What do you do when you just came back from the trip of a lifetime and find it harder than expected to get back to your routine?
What do you do when you know there's nothing particularly wrong, unpleasant or problematic in your life... and you know it's rather just a few minor annoyances and some level of dissatisfaction? Plus the feeling that you're kind of stuck in a rut?
What if you feel something needs to change?
What if the something that needs to change is inside of you more than outside?
How do you get out of that yucky spot?
Once again I was experiencing the "Sh*** summer really is over now" syndrome.
I considered running more, but I already run four times a week, and I am prone to injuries. Overdoing it is not a good idea. Plus it's time-consuming: you have to change, you have to shower. I don't have that much time, and I already shower enough as it is with all the workouts!
I considered meditating, but to be honest I didn't feel like it. I felt I had to find more serenity within myself before I could actually sit still, eyes closed, for 20 minutes in a row. Or else I would just be way too restless.
Everything else I considered was quickly dismissed as not an option: taking to the bottle, moving to a different country, shaving my head... it sounded kinda fun, but nah.
Spending my days wearing fleece PJ's, wrapped in a soft blanket in front of the fire, sipping on chai tea... that sounded a little bit better... but I would quickly get complaints, I'm afraid. "Where's the document you were supposed to translate?" "Where's my lunchbox?" "Where's my clean socks?" And more importantly: "Meooooowwwwww?" (which can loosely translate as "Get off your bu** and fill my bowl/open the door for me/scratch me behind the ears)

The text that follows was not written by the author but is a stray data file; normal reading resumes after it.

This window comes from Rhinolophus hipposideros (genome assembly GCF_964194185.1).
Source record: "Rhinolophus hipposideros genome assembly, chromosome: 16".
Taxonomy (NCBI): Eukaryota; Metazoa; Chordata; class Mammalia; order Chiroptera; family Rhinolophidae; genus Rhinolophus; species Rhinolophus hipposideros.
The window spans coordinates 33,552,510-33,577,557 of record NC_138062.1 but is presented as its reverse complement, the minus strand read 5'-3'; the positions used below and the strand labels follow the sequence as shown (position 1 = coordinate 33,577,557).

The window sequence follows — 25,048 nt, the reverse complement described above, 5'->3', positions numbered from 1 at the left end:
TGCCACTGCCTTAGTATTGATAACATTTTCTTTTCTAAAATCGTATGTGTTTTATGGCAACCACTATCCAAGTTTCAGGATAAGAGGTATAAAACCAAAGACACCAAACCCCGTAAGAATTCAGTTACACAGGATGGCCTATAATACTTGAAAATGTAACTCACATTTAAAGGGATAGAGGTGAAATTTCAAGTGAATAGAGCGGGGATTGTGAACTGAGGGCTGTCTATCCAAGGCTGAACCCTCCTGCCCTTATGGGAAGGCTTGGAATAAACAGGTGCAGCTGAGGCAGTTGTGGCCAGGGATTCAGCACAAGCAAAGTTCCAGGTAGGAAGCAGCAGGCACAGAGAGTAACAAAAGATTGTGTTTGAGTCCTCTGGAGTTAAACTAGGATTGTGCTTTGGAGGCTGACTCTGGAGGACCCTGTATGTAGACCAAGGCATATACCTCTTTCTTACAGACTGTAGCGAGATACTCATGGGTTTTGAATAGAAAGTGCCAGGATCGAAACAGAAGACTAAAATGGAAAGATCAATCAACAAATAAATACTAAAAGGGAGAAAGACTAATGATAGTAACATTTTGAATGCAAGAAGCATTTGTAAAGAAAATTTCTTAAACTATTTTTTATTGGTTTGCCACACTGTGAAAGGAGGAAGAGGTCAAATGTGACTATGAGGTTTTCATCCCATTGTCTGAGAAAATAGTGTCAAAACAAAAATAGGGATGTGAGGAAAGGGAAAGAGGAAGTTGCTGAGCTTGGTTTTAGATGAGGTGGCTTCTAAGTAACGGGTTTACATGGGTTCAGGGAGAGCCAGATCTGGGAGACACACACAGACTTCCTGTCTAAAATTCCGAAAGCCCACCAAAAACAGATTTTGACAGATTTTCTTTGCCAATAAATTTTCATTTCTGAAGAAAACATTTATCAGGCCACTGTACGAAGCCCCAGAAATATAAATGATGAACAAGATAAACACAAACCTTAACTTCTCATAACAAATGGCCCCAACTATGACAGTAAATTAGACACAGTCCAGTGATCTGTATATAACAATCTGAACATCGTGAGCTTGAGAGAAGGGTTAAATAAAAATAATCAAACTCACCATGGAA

So instead of those appealing ideas, I ended up cleaning my kitchen cupboards. It did me good, it did my kitchen good, and it will do good whoever ends up with my supernumerary bowls, pots and pans.
The snag, however, is that I cannot possibly make this a habit: my kitchen would soon be completely empty.
I needed something that I could repeat over and over again. Something that would enable me to evacuate the stress without creating more in the process, that would demand almost no effort, that would be good for me physically as much as mentally, and that was time and cost effective.
While I was trying to put all those conditions together to get a bigger picture of the ideal solution, my father-in-law called, and while we were chatting of different things he mentioned how much he enjoys his daily walk.
Walking! I thought. That's my solution! Walking is easy: it's controlled by the cerebellum and so is pretty much an automatic movement. No need to pay attention to your gait (and breathing). Your body just does it on its own. Walking is slow: you have time to notice your surroundings, you have time to notice your thoughts. Walking is repetitive: it puts you in a state that facilitates relaxation and contemplation. Walking is simple: your regular clothes and any street/road/trail will do. You don't even need to bring water (not in Canada, in October, anyways).
Plus, walking burns calories!
So this morning I went. I walked. After 20 minutes or so I stopped by my favorite pond to have a little chat with the ducks and listen to the wind blowing in what's left of leaves in the trees.
And when I sat at my computer to work, I was calm and focused.
I think I'll be walking again tomorrow! Will you?